Stories from the Collectors Crypt.
Don’t get baited to violate the FDCPA
The name of the businesses and the debtors are obviously changed, but the story is real. Any similar names are purely coincidental.
We have a client who sells high-end appliances. Stoves, refrigerators, and washer/dryers. From time to time, like most service and delivery businesses, they have some customers who refuse to pay them. That is where we come in. We have collected every debt they have placed with us so far except this one…. Here is the story so far and it is worth telling.
Sally was placed for collections for her unpaid balance. Sally received a call and a dunning letter from us. Standard operating procedure. Sally has been good at communicating with our office. The communications seemed to start off well and we were moving toward a full payment. From time to time, a debtor may ask for a copy of the invoice or some proof of the debt. Sally did that and we provided it on email (her requested mode of communication). She acknowledged receipt of the invoices (kind of…She did not say she did NOT get them, so we will assume she got them) Then Sally requested us send her a “form” with the client info filled in. We had sent her one of our dunning letters, which has all the info about the debt, the client, and our contact info. Sally emails back and says that the “form” we sent over was blank and did not have the info filled in. I am thinking it may be error on our letter or the fields did not populate or something. Prior to sending her the notice, I sent one to myself to make sure I saw any error. There was none. So I took it upon myself to send the “form” to her (Notice I keep quoting “form?” There is a reason and I am getting to it). She emails me back claiming the same… “The fields are blank, and it doesn’t reference the debt anywhere.” I am perplexed for sure. I ask Sally to send back the notice in which we have sent her twice. She sends it back and low and behold, all the fields ARE populated and all the info about the debt ARE there. So, I try to call her and of course I get her voice mail and the voice mail is full. The reason I am calling her is to now determine her definition of “Form.” When I look up the definition of “Form” it is as follows: a printed or typed document with blank spaces for insertion of required or requested information.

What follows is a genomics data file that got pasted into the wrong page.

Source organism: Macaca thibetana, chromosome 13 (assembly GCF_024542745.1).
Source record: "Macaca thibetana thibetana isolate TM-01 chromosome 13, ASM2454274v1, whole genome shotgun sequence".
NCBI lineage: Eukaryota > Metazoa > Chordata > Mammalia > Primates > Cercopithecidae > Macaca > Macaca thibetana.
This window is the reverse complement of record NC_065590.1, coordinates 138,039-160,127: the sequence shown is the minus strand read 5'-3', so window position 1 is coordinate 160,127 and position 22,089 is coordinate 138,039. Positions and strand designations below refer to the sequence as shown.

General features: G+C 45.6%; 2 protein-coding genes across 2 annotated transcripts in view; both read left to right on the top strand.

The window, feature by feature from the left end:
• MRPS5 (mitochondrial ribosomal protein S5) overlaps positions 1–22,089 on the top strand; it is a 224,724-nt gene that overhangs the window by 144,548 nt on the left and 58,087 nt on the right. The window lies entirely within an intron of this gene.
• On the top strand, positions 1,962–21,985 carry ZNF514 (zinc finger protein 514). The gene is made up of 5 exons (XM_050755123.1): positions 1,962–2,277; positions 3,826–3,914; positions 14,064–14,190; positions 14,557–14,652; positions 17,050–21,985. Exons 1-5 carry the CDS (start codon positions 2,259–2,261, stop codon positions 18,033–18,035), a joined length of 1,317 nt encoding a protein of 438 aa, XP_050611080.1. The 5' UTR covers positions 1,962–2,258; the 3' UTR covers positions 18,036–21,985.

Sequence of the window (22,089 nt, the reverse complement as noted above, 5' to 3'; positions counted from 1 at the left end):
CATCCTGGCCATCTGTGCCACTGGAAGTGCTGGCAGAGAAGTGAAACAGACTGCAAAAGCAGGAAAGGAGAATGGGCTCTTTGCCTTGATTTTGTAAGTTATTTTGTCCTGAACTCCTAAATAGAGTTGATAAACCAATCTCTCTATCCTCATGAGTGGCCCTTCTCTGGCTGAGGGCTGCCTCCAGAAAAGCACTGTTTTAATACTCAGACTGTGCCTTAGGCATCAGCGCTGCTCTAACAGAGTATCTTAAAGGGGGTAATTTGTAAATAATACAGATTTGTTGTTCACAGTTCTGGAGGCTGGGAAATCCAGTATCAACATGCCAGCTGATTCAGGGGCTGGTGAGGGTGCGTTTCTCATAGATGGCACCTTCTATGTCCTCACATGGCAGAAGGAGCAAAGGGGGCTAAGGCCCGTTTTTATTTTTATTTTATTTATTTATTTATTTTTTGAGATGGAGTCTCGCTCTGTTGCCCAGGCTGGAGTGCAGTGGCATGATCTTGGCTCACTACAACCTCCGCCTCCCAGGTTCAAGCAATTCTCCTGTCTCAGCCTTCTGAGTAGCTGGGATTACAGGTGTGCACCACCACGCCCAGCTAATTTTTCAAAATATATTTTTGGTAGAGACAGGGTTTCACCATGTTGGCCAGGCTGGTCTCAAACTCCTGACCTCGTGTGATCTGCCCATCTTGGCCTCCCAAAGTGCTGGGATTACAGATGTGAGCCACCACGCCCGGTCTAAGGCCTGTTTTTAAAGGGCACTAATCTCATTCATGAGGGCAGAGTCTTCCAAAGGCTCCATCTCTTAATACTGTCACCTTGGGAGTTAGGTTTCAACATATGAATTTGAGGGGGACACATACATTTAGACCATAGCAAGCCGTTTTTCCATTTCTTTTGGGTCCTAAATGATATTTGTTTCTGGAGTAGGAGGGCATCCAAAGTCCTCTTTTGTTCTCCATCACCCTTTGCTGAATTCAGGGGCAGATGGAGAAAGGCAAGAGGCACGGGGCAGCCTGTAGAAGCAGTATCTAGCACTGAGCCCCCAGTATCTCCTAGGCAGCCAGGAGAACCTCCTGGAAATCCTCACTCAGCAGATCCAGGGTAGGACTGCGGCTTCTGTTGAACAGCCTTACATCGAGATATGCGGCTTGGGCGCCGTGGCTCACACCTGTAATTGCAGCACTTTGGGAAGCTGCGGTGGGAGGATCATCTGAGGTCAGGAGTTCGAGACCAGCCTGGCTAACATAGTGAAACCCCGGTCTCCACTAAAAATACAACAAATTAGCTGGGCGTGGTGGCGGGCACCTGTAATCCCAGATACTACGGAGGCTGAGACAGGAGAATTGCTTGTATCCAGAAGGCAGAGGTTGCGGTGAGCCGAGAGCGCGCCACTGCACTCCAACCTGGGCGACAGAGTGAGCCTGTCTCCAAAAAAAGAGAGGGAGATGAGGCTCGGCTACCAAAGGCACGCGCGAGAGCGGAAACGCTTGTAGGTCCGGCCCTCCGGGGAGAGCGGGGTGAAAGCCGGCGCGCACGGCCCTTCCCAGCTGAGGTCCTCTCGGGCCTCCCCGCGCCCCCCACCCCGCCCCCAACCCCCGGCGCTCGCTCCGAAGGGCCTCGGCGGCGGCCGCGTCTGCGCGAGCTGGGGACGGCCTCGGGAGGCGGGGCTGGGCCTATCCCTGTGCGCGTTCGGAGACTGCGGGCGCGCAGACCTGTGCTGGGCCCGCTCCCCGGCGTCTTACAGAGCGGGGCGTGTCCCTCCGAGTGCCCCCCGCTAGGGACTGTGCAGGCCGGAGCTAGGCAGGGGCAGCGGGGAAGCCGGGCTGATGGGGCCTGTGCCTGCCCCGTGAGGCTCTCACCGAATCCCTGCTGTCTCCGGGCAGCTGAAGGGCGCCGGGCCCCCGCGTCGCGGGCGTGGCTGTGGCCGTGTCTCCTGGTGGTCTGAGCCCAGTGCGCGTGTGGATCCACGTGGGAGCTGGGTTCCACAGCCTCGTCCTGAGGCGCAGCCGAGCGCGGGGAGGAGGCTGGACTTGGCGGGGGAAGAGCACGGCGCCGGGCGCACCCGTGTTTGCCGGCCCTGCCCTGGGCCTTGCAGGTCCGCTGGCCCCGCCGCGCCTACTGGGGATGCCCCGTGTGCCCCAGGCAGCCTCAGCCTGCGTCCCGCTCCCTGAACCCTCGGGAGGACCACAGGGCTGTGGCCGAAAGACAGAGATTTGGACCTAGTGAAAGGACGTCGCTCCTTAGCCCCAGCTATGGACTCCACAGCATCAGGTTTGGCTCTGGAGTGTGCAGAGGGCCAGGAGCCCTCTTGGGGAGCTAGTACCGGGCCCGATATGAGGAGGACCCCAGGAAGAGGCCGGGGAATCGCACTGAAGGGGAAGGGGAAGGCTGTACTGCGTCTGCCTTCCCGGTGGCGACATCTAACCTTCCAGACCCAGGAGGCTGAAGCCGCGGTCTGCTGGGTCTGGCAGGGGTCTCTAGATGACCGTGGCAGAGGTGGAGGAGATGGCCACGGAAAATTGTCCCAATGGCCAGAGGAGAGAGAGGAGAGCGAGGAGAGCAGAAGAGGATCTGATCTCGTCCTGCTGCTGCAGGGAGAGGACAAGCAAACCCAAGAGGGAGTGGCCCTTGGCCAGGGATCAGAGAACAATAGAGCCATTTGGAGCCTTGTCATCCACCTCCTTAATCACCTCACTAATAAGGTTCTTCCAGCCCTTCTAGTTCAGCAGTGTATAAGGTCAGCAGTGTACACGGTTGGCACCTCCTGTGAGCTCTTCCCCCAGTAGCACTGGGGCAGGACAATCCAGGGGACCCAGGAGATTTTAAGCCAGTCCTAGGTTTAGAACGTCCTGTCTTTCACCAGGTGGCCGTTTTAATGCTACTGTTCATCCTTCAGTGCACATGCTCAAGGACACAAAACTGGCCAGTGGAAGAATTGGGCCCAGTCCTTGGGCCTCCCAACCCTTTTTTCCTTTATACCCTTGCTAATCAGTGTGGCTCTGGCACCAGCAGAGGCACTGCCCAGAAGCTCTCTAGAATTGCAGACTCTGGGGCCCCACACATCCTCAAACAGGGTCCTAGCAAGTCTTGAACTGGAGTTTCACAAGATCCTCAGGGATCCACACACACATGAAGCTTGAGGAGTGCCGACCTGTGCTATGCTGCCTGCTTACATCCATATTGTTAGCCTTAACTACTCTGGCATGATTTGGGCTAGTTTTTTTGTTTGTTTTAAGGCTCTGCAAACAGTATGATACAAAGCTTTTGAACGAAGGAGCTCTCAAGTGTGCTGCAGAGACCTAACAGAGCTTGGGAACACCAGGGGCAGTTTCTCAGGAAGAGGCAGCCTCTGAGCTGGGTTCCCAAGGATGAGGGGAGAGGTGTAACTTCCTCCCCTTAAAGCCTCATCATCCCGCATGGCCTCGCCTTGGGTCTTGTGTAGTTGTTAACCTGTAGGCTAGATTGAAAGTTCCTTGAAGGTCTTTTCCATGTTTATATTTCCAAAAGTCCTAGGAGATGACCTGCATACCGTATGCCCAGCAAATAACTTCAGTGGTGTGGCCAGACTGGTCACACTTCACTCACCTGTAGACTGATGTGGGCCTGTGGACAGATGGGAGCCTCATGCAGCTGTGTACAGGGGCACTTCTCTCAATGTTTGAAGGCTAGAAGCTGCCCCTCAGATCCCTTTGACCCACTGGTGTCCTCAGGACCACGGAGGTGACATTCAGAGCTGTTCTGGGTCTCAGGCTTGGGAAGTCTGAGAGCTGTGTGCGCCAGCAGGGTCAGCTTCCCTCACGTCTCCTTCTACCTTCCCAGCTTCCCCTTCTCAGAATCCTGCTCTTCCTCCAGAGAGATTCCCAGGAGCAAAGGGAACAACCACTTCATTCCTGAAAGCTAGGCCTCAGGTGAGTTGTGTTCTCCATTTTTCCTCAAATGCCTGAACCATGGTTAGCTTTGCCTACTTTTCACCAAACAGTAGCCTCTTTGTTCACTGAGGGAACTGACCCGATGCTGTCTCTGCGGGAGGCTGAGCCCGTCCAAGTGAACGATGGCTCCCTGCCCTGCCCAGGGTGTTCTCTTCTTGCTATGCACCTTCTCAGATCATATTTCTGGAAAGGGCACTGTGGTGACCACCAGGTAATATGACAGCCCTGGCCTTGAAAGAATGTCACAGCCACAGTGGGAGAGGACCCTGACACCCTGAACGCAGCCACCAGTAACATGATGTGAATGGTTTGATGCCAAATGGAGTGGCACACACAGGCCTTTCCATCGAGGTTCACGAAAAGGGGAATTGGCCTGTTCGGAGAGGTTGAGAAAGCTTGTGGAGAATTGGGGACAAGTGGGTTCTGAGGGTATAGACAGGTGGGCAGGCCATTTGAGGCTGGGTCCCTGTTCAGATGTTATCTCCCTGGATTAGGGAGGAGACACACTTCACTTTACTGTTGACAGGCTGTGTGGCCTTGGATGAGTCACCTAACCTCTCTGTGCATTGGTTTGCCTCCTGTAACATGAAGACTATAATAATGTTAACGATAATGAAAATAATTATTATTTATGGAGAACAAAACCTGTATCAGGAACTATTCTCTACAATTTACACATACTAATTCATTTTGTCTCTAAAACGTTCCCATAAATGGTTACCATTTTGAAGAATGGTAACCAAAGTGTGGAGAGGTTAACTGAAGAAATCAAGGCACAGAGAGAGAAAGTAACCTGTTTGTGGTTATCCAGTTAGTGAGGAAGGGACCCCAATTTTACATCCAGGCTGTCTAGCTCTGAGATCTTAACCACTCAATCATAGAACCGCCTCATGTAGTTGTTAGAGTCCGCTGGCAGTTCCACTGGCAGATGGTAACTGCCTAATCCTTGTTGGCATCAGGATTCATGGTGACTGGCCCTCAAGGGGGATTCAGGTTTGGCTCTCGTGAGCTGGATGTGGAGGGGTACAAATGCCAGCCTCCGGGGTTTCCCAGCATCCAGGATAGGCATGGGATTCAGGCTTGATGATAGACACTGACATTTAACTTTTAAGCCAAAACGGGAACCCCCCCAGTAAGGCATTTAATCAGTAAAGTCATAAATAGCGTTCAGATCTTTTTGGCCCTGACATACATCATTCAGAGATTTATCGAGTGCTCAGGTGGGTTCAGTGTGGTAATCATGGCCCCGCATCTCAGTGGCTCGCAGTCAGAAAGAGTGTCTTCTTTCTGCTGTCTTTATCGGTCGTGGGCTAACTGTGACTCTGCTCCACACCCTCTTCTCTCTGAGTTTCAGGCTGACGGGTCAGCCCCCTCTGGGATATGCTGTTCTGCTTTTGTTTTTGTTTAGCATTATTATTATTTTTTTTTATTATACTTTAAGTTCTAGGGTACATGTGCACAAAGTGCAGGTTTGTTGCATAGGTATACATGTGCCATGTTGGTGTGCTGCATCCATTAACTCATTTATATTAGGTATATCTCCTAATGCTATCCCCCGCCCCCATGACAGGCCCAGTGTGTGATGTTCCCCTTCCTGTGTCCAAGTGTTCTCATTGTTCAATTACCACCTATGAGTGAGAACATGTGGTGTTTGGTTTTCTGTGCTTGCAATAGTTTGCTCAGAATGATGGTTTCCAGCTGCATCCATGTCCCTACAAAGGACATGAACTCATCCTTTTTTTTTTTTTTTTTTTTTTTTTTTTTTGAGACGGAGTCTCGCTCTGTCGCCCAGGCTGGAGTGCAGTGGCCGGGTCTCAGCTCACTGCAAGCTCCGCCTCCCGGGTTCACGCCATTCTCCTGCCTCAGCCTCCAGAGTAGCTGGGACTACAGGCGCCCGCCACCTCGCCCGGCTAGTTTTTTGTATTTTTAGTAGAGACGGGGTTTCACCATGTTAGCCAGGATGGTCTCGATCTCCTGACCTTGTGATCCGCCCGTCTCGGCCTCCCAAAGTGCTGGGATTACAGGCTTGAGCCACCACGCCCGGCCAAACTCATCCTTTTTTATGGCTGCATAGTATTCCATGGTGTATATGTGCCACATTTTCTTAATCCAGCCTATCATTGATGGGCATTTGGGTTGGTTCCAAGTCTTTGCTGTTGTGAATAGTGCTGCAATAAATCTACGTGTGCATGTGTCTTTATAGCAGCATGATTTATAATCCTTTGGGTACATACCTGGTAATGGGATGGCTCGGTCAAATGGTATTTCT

There is no “form” for her to fill out unless she were to go to our website Judgment Acquisitions and pay through our payment portal where we take every form of payment (except bitcoin…but that is coming soon)
So, when I call I am trying do determine what “form” she is requesting specifically. I have tried to call her on 3 occasions over the last 2 weeks and every time the voice mail is full and obviously, she is not answering the phone.
She seems my missed calls on her called ID. Therefore, I cannot explain the definitions and clarify what exactly she needs. From time to time, people will call things by the wrong name or have a different definition of a document, so we will need to clarify the definitions. When they won’t take a call or try to call you back, something is wrong. My Spidey senses are peaking and there is something odd about this case.
I have finally determined that Sally never had any intention to pay her debt now. She is stalling. Her actions seemed to be some sort of baiting action by her to get us frustrated with her and say/type something that would violate the FDCPA. Sally more than can pay based on the neighborhood she lives and the assets she holds. It has been 3 days now since we last tried to reach her. That is our last amicable attempt to resolve it. She sent another message from her phone saying she wants to resolve this, but we did not send her a “Form” with the fields in it. I did not respond.
My guess is that someday soon, Sally will pay the debt on her own volition. If not, we will need to take some sort of further action against her. After All,….
“If we cannot collect the debt, Nobody can”
What do you think Sally is doing? Is she stalling for time? Is she trying to get us to break the law so she can sue someone? Is Sally simply never been contacted by a debt collection company before and she is expecting something from us? Love to hear your feedback.